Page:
·               Uttar Pradesh: Agra, Aligarh, Chitrakoot, Jhansi, Kanpur and Lucknow

·               Tamil Nadu: Chennai, Coimbatore, Hosur, Salem, and Tiruchirappalli


These corridors, set up in collaboration with the state government, intends to provide state-of-the-art infrastructure and facilities for setting up defence production facilities. Development of these corridors will not only help in achievement of accelerated development and regional industry agglomeration, but will also facilitate a well-planned and efficient industrial base which will lead to increased defence production in the country and the region.Till December 2019, an investment of Rs 6,875 crore (Rs 3732 crore in Uttar Pradesh Corridor and Rs 3143 crore in Tamil Nadu Corridor) has been promised by both government and private companies(see Tables).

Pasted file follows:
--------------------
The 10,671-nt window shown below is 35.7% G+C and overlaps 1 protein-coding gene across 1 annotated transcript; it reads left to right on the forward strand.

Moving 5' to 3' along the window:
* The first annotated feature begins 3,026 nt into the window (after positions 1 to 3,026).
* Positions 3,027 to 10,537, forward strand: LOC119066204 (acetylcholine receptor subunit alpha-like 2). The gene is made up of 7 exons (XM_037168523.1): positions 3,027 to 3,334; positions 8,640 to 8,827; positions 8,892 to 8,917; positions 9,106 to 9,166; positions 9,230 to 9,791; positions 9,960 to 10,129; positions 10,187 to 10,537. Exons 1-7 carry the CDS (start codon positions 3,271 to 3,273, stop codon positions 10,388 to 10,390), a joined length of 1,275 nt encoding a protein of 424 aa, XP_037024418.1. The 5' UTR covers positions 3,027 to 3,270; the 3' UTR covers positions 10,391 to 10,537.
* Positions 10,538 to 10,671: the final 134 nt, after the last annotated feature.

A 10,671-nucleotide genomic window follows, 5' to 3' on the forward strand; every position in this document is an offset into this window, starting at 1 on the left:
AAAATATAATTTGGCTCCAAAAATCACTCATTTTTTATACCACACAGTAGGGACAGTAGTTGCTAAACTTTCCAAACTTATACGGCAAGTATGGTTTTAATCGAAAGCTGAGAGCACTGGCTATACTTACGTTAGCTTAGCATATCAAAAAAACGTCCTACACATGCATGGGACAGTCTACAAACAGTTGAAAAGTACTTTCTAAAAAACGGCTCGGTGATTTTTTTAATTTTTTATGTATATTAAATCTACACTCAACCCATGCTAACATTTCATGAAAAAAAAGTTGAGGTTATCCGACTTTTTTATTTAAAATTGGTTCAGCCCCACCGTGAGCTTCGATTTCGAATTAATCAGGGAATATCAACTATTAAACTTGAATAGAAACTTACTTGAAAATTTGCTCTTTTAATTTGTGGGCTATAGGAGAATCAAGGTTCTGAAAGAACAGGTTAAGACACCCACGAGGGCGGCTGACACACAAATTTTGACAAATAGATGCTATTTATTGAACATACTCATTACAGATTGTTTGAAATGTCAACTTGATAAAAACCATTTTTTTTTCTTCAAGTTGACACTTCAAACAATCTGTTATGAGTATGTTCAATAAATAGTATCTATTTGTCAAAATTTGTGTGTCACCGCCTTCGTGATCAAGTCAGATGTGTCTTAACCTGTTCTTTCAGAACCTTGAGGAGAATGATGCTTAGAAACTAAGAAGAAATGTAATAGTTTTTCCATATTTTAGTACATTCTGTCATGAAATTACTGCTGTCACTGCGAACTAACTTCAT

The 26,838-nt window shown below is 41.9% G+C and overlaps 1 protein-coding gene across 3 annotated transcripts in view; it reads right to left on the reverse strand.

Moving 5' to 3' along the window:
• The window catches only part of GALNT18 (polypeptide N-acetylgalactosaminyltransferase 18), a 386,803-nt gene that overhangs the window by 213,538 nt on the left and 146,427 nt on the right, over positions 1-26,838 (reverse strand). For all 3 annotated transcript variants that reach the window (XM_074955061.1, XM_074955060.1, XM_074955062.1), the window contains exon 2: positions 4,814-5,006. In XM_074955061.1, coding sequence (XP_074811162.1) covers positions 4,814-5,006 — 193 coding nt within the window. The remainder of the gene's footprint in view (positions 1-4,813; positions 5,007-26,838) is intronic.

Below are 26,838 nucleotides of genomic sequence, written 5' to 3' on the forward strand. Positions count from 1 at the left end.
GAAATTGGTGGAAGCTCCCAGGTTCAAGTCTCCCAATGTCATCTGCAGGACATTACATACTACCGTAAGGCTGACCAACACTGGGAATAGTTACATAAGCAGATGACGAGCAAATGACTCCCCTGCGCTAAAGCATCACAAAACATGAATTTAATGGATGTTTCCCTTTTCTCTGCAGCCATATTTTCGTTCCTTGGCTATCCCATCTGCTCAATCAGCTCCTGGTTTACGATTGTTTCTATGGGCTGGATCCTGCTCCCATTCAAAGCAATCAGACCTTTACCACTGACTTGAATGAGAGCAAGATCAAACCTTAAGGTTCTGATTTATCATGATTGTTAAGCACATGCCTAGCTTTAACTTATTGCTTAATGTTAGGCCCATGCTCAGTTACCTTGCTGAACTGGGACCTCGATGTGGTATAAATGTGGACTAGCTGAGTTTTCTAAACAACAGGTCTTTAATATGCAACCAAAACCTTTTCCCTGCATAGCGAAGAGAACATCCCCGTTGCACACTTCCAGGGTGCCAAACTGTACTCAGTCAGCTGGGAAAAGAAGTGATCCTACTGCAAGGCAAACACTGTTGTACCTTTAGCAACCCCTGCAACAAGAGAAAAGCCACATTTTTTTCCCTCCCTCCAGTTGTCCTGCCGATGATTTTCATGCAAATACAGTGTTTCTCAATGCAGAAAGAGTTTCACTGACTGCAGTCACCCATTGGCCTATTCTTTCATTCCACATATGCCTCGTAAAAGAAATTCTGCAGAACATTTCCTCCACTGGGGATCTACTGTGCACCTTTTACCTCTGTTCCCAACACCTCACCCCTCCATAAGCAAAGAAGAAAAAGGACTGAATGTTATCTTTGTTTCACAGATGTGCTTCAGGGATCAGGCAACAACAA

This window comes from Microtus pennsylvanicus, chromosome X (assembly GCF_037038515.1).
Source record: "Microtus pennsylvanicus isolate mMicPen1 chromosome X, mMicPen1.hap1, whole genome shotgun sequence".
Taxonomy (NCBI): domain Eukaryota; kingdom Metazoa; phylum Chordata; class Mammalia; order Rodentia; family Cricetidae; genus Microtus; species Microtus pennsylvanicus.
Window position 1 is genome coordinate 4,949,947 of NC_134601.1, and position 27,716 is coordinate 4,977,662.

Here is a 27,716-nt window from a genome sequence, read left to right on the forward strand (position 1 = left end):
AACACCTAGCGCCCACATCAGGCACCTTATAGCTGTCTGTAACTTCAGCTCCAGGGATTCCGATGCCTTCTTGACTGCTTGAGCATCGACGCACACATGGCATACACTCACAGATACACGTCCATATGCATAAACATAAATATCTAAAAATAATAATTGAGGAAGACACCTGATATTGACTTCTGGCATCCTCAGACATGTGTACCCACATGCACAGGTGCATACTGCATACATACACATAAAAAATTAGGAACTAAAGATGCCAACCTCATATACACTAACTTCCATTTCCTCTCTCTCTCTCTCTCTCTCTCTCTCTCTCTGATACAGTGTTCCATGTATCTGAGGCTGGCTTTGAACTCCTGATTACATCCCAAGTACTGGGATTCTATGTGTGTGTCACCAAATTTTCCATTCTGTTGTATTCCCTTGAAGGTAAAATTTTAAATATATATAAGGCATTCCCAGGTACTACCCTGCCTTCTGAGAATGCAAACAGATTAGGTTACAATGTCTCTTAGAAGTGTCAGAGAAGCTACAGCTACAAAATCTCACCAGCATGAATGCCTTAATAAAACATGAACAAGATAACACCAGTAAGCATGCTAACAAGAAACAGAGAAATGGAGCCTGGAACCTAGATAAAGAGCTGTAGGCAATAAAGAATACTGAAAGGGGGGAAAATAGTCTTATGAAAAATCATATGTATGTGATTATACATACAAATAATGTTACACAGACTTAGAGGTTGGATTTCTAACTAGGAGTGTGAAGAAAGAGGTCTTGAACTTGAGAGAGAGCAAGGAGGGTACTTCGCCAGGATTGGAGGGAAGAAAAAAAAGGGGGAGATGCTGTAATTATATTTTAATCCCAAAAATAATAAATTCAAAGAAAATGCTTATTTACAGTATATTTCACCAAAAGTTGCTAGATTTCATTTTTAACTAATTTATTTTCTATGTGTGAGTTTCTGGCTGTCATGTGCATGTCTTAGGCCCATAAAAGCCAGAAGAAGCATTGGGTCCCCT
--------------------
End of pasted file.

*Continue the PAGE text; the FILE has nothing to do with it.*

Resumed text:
Table 2. Investments Announced in Uttar Pradesh Defence Corridor (as on 31/12/2019)


Table 3. Investments Announced in Tamil Nadu Defence Corridor (as on 31/12/2019)

Opening of Testing Facilities for use by the Private Sector

Over the years, the government has set up expensive test and trial facilities under the control of various public sector entities such as Ordnance Factory Board (OFB), DefencePublic Sector Undertakings (DPSUs), Defence Research and DevelopmentOrganisation (DRDO) andDirectorate General of Quality Assurance (DGQA). These facilities were however not available for use by the private sector companies some of which were forced to go abroad to certify their products, leading to wastage of both time and resources. In order to overcome the difficulties faced by the private sector, the government has opened all test and trial facilities available within the MoD-own entitiesfor use by the private sector. This wold go a long way in assisting the private sector in their efforts to design &development of defence systems. The details of test facilities, procedure and other Terms & conditions are available on websites of respective Government Agencies. An ‘SoP for allocation & utilisation of Proof ranges/Field firing Ranges for Private Industry’ has also been notified.